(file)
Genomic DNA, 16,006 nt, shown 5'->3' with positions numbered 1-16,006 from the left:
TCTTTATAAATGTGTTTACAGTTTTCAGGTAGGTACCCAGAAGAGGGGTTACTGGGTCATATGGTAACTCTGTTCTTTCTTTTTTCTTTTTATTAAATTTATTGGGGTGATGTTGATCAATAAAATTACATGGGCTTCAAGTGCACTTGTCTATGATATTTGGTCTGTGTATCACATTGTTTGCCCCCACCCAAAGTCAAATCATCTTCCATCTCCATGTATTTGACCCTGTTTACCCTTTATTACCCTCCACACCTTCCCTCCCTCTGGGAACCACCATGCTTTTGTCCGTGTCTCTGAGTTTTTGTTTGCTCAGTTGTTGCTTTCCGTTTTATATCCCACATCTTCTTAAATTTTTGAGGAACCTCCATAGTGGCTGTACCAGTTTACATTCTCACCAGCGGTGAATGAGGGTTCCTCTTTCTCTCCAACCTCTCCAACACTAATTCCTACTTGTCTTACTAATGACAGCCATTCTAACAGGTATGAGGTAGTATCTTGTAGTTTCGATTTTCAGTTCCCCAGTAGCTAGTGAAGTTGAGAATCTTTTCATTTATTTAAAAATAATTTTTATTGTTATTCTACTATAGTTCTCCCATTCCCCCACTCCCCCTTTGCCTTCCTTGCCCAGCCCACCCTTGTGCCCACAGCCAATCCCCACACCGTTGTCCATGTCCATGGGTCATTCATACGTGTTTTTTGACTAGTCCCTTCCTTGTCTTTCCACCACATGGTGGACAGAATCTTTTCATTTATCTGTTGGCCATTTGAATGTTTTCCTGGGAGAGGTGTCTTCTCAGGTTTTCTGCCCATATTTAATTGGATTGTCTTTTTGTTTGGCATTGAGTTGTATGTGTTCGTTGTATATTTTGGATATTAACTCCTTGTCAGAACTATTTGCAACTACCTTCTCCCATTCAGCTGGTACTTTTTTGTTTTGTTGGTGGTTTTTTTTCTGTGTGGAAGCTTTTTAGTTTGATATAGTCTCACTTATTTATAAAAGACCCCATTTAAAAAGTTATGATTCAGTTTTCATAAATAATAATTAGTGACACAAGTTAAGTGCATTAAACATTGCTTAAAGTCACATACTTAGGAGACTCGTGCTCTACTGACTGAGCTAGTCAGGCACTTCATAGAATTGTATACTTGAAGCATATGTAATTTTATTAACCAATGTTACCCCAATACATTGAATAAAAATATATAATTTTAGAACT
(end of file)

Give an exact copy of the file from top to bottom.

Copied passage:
Genomic DNA, 16,006 nt, shown 5'->3' with positions numbered 1-16,006 from the left:
TCTTTATAAATGTGTTTACAGTTTTCAGGTAGGTACCCAGAAGAGGGGTTACTGGGTCATATGGTAACTCTGTTCTTTCTTTTTTCTTTTTATTAAATTTATTGGGGTGATGTTGATCAATAAAATTACATGGGCTTCAAGTGCACTTGTCTATGATATTTGGTCTGTGTATCACATTGTTTGCCCCCACCCAAAGTCAAATCATCTTCCATCTCCATGTATTTGACCCTGTTTACCCTTTATTACCCTCCACACCTTCCCTCCCTCTGGGAACCACCATGCTTTTGTCCGTGTCTCTGAGTTTTTGTTTGCTCAGTTGTTGCTTTCCGTTTTATATCCCACATCTTCTTAAATTTTTGAGGAACCTCCATAGTGGCTGTACCAGTTTACATTCTCACCAGCGGTGAATGAGGGTTCCTCTTTCTCTCCAACCTCTCCAACACTAATTCCTACTTGTCTTACTAATGACAGCCATTCTAACAGGTATGAGGTAGTATCTTGTAGTTTCGATTTTCAGTTCCCCAGTAGCTAGTGAAGTTGAGAATCTTTTCATTTATTTAAAAATAATTTTTATTGTTATTCTACTATAGTTCTCCCATTCCCCCACTCCCCCTTTGCCTTCCTTGCCCAGCCCACCCTTGTGCCCACAGCCAATCCCCACACCGTTGTCCATGTCCATGGGTCATTCATACGTGTTTTTTGACTAGTCCCTTCCTTGTCTTTCCACCACATGGTGGACAGAATCTTTTCATTTATCTGTTGGCCATTTGAATGTTTTCCTGGGAGAGGTGTCTTCTCAGGTTTTCTGCCCATATTTAATTGGATTGTCTTTTTGTTTGGCATTGAGTTGTATGTGTTCGTTGTATATTTTGGATATTAACTCCTTGTCAGAACTATTTGCAACTACCTTCTCCCATTCAGCTGGTACTTTTTTGTTTTGTTGGTGGTTTTTTTTCTGTGTGGAAGCTTTTTAGTTTGATATAGTCTCACTTATTTATAAAAGACCCCATTTAAAAAGTTATGATTCAGTTTTCATAAATAATAATTAGTGACACAAGTTAAGTGCATTAAACATTGCTTAAAGTCACATACTTAGGAGACTCGTGCTCTACTGACTGAGCTAGTCAGGCACTTCATAGAATTGTATACTTGAAGCATATGTAATTTTATTAACCAATGTTACCCCAATACATTGAATAAAAATATATAATTTTAGAACT